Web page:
Wednesday, January 11, 2017

Chasing the Sun

Canon 6D with Rokinon 24mm, f-stop unknown but probably f/11

Pescadero State Beach
is a pretty little place, especially around sunset and when I made the switch from ASP-C to a full frame DSLR it was one of my first visits. The photo above is from that visit. The rest of the pictures below are from a more recent visit after nearly a year of practice. Hobbies are all about improving skills so when I compare old and new pictures from the same location I like to see a difference in quality.

If you enjoy sunsets and sunrises for photography or even just watching, a mobile app like The Photographer's Ephemeris can put you in the right place at the right time. This is a screen shot of Pescadero beach with a pin placed on what looks like a good place to stand. You can see the direction of sunset, denoted by an orange line pointing southwest (down and to the left) should be touching a rocky outcropping that's quite striking to see.

So finding myself with a free afternoon, I made a plan to be there for sunset with my trusty full frame Canon 6D and two lenses: a 17-40mm wide angle zoom for the sunset and a 70-200mm telephoto "just in case."

I arrived early so I could take a walk on the marsh first. It has some nice trails and lots of birds in the late afternoon sun. I enjoyed it a little too long, and by the time I got back to the beach the sun was starting to set. I was still a little ways from my spot near the rocky cliff but it looked so good I stopped and carefully changed to the 70-200mm tele for this shot, compressing the cliff and offshore rocks in front of the sun.
70mm f/13, 1/4sec at ISO 100
I walked to the rocky sea cliff I just photographed and though the "tunnel" to the other side, facing the ocean, for the wide angle shots I had planned. You can do this at low tide or if you don't mind getting your feet wet. A 6-stop ND filter lengthened exposure time to 5 seconds, and that's how you get that dreamy sea foam look. I pressed the tripod legs firmly into the wet sand hoping to prevent any sinking or movement as the waves came it. With the shutter open, an inch or two of water surrounded me and the tripod. I did not move.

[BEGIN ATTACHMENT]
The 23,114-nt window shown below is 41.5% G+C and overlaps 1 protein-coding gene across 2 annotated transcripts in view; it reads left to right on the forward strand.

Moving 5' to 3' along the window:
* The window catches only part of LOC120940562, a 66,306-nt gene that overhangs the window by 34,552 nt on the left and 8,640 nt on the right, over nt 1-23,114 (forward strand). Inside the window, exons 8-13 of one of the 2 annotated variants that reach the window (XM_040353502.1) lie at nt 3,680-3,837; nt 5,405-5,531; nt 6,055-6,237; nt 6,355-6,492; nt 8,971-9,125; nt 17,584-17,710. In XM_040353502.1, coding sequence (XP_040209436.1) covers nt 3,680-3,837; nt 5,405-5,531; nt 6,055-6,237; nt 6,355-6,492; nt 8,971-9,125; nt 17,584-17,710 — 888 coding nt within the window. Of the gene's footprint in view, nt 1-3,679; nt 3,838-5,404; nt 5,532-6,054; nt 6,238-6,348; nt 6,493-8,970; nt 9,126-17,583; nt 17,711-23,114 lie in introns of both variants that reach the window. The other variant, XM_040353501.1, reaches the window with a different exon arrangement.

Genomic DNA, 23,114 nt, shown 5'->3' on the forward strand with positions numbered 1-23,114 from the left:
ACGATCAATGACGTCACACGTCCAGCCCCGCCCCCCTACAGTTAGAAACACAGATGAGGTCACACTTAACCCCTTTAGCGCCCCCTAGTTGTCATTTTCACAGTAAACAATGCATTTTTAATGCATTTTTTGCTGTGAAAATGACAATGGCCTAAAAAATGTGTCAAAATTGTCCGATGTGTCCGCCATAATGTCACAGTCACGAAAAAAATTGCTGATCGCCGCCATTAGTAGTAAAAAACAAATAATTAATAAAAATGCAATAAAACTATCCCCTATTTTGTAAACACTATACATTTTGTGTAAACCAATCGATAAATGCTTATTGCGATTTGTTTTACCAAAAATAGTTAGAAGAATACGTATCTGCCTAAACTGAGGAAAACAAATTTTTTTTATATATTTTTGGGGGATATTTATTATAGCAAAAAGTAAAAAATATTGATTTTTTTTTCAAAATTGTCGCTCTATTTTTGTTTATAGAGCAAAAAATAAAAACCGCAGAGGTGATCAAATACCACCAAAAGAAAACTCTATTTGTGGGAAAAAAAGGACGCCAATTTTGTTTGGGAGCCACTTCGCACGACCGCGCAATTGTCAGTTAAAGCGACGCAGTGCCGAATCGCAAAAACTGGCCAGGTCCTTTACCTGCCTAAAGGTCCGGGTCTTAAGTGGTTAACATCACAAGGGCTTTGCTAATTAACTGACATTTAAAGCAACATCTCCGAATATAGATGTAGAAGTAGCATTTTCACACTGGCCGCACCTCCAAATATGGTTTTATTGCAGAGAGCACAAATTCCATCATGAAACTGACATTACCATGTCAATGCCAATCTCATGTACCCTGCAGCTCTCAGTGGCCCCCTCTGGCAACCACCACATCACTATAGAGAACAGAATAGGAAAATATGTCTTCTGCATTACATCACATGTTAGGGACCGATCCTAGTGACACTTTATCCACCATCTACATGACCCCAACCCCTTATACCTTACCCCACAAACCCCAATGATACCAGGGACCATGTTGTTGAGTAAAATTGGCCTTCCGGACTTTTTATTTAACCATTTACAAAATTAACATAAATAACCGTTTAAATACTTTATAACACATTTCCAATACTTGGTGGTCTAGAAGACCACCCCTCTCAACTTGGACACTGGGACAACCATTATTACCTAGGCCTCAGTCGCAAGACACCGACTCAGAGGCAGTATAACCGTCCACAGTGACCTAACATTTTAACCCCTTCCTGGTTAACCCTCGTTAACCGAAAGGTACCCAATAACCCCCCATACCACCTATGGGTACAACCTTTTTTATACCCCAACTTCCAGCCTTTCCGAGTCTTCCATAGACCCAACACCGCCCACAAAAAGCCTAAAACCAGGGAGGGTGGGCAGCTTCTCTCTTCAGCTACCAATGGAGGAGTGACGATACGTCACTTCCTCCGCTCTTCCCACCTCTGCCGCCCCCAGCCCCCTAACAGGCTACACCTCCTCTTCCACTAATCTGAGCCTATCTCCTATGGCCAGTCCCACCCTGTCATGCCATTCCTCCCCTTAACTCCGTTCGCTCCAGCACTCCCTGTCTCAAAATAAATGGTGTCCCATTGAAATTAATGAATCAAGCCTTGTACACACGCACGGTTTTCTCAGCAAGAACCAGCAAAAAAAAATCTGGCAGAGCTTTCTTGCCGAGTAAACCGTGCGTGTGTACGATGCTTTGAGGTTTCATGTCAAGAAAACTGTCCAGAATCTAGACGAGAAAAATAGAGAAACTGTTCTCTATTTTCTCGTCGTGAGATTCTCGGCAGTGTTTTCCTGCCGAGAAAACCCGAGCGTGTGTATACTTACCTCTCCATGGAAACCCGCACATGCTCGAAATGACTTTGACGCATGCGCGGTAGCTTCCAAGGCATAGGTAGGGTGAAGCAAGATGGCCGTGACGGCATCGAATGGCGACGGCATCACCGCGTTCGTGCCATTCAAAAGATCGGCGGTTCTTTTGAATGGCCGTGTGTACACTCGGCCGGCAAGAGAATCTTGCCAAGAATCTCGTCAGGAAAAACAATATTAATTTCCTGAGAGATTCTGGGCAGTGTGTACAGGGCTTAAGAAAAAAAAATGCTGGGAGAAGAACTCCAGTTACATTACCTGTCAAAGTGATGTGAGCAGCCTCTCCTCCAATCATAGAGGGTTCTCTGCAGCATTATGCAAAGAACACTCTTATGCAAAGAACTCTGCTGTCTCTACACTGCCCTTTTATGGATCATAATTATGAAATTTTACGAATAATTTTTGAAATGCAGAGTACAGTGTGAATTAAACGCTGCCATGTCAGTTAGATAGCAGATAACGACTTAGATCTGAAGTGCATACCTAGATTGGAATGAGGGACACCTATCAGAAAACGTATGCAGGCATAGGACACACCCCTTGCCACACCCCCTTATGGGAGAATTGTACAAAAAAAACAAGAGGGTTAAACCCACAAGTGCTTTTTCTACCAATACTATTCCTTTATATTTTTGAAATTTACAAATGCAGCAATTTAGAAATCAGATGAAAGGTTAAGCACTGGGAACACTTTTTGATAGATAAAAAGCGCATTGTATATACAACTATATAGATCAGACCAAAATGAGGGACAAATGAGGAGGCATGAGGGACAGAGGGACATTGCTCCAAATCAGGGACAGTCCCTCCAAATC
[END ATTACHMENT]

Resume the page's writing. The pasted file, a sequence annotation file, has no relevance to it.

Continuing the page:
5 second exposure at 26mm f/11

I got a little brave at one point and climbed up on that large rock to get even closer, timing the waves and carefully watching for rogues. This is not recommended. Didn't even get a better picture to show for my foolhardiness.

Trying to capture a constantly changing sunset makes you appreciate the rotation of the Earth. Hurrying to get in position as the light and colors changed really I felt like I was chasing the sun. After a few minutes the sun got away, dipping below the horizon and leaving this nice red reflection in the clouds and the sand.

15 seconds at f/8, the classic 35mm focal length

As the sun moves west so does the light, and day fades into twilight. Warm reds give way to cool blues and before long it was dark enough I didn't need the ND filter anymore.
1.6 seconds is slow enough for a sea foam effect, fast enough to catch a breaking wave
I wasn't the only one with this idea of a fun evening, either. Another person showed up with camera and tripod about the same time I did and we wound up chatting and shooting together for the most part. And so we go, until the colors fade, the show's over and it's time to go home.

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